Friday, February 02, 2007

Buckwheat noodles

(More Friday food blogging).


Pizzoccheri (flat buckwheat pasta), a green (I've used either savoy cabbage or swiss chard) sliced in slender strips, and cubed potatoes are boiled together, drained, and served with garlic, butter, fontina cheese, and a bit of sage. Salt and black pepper to taste.

(Here's a detailed recipe with video).


This is winter food, made from the products of a marginal agricultural zone. It's homeplace is in the case, the mountains and valleys of Northern Italy, especially Valtellina. But I will always associate with Bregaglia, in Switzerland.

I was introduced to Pizzoccheri by pianist Hildegard Kleeb and composer/trombonist Roland Dahinden in Bregaglia (also known as the Bergell). Hildegard and Roland had invited my wife and I to go hiking with them down the steep and narrow valley which stretches from St. Moritz all the way down to Chiavenna in Lombardy. Bregaglia is a protestant, Italian- and Rhaeto-Romanche-speaking niche in the generally Catholic and German-speaking Canton of Graubunden. It's perhaps best-known as the home of the Giacometti family of artists, and one can detect, in the dark and narrow valley, the origins of Alberto Giacometti's craggy and elongated figures.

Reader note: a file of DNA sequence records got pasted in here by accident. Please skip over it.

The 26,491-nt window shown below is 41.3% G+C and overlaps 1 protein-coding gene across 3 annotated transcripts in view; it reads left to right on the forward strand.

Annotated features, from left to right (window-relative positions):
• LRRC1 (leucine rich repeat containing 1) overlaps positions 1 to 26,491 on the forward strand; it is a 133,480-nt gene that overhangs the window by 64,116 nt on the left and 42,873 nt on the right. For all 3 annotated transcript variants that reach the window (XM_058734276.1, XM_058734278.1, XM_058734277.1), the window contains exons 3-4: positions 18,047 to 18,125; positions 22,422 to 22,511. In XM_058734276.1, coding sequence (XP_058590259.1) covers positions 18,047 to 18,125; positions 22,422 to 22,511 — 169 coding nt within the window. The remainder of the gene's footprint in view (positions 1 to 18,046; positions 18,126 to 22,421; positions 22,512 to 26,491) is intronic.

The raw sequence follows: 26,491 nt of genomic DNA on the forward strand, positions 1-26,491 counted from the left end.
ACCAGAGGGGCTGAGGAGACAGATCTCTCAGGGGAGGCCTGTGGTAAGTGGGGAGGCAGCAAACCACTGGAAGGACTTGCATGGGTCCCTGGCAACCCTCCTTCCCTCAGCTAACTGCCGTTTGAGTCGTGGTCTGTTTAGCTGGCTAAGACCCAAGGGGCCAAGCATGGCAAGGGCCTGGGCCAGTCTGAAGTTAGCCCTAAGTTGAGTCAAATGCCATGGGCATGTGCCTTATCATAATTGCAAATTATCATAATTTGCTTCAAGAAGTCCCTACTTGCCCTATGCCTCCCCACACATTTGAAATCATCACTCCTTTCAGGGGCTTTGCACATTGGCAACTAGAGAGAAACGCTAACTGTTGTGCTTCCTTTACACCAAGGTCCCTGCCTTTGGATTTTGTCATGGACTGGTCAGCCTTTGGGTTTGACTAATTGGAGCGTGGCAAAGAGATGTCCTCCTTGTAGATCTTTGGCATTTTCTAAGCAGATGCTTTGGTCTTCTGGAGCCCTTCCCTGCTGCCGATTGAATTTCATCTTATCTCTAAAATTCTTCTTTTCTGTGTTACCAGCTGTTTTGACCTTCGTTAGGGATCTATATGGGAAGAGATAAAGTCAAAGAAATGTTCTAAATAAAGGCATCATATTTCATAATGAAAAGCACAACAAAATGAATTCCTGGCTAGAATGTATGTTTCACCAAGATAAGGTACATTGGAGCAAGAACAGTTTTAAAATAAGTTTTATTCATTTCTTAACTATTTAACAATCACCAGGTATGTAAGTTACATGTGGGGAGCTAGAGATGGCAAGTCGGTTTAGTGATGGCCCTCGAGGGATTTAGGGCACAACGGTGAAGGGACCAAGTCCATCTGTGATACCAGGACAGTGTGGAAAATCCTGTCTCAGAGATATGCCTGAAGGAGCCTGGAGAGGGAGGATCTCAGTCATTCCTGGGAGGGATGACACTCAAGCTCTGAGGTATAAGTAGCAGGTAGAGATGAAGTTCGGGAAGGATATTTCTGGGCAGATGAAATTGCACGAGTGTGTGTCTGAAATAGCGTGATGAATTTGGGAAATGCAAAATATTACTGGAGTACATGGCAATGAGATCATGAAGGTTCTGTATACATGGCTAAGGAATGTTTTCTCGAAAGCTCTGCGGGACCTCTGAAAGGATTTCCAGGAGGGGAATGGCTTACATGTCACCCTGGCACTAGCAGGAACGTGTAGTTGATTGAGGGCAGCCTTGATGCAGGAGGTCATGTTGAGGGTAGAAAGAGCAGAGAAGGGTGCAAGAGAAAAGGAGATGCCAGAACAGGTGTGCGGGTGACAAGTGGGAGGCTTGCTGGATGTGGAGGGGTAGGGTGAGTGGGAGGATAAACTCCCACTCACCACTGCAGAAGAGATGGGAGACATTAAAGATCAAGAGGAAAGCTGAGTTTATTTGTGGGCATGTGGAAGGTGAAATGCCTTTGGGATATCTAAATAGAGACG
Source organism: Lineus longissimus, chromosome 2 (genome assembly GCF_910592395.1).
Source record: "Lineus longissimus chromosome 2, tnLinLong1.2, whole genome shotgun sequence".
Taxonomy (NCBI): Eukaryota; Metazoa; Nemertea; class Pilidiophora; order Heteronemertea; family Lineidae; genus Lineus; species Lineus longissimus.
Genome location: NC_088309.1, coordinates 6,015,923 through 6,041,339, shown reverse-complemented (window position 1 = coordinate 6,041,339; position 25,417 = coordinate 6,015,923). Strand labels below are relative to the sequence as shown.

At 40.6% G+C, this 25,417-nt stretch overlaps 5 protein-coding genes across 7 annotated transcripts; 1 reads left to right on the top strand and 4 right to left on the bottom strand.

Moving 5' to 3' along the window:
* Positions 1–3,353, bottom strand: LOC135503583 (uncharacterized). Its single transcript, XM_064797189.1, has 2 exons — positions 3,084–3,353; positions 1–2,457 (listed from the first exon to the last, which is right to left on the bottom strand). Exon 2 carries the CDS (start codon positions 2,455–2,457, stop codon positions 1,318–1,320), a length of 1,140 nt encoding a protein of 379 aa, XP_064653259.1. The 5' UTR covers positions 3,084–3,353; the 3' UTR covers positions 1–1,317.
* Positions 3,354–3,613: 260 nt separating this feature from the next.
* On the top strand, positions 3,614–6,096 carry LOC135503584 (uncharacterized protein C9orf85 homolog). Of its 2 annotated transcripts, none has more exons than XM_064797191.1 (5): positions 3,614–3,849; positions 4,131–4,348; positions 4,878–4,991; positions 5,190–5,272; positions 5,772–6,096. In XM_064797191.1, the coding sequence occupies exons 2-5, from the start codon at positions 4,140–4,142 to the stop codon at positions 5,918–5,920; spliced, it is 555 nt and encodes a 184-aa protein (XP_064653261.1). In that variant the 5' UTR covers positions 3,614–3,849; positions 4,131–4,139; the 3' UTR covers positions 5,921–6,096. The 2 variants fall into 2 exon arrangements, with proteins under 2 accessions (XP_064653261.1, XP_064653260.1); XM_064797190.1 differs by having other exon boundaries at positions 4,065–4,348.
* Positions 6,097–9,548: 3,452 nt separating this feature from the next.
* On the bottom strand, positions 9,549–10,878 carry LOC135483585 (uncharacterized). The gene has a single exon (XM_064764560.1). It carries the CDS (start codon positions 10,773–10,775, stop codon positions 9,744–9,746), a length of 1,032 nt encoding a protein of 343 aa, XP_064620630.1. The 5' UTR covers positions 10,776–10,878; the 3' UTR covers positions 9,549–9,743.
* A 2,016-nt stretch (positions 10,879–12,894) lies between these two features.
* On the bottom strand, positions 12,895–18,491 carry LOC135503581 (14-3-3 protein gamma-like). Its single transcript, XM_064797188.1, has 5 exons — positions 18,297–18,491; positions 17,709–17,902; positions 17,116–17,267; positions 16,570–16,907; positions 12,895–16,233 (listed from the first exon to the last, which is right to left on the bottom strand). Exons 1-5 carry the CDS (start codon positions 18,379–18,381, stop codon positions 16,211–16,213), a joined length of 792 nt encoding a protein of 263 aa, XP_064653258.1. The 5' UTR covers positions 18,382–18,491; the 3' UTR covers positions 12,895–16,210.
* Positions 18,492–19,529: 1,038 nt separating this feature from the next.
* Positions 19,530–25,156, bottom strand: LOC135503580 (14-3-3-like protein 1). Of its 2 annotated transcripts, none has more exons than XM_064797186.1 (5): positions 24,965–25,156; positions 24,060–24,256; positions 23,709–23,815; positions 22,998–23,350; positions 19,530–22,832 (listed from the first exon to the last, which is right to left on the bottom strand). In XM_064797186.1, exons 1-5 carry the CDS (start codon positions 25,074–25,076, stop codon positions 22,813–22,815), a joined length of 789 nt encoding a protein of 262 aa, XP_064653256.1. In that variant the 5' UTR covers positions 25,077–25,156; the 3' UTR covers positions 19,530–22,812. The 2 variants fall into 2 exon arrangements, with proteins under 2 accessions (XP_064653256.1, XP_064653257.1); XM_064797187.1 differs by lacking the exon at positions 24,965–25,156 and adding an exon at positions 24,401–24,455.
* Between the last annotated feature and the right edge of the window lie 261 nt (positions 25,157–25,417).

As in the far north of Italy, the Japanese have made a virtue out of farming on marginal soils, and the poorman's buckwheat has become a real luxury. The word soba is either the grain buckwheat, or thin noodles made from buckwheat flour with some binder, usually wheat flour. The best soba noodles are usually considered to be those with the most buckwheat. Look for ni-hachi on the label, indicating two parts wheat to eight parts buckwheat. Some sobas are flavored: yam, seaweek, green tea, mugwort.

(Here's a great page on making your own soba: Watch for the punchline: "You are very good sobatician.").

Boil according to the label. Serve either cold, with toppings (nori seaweed, soy sauce, mirin, grated daikon radish, fresh okra, tororo (yam-paste), wasabi) , or hot in a miso broth, plain or with toppings (green onions, vegetable or shrimp tempura, fried tofu, fish-cake, or maybe a raw egg).

Taking the license awarded to any Californian, I like cold soba with sliced avocado. But everything else I know about soba, I owe to Alvin Lucier.

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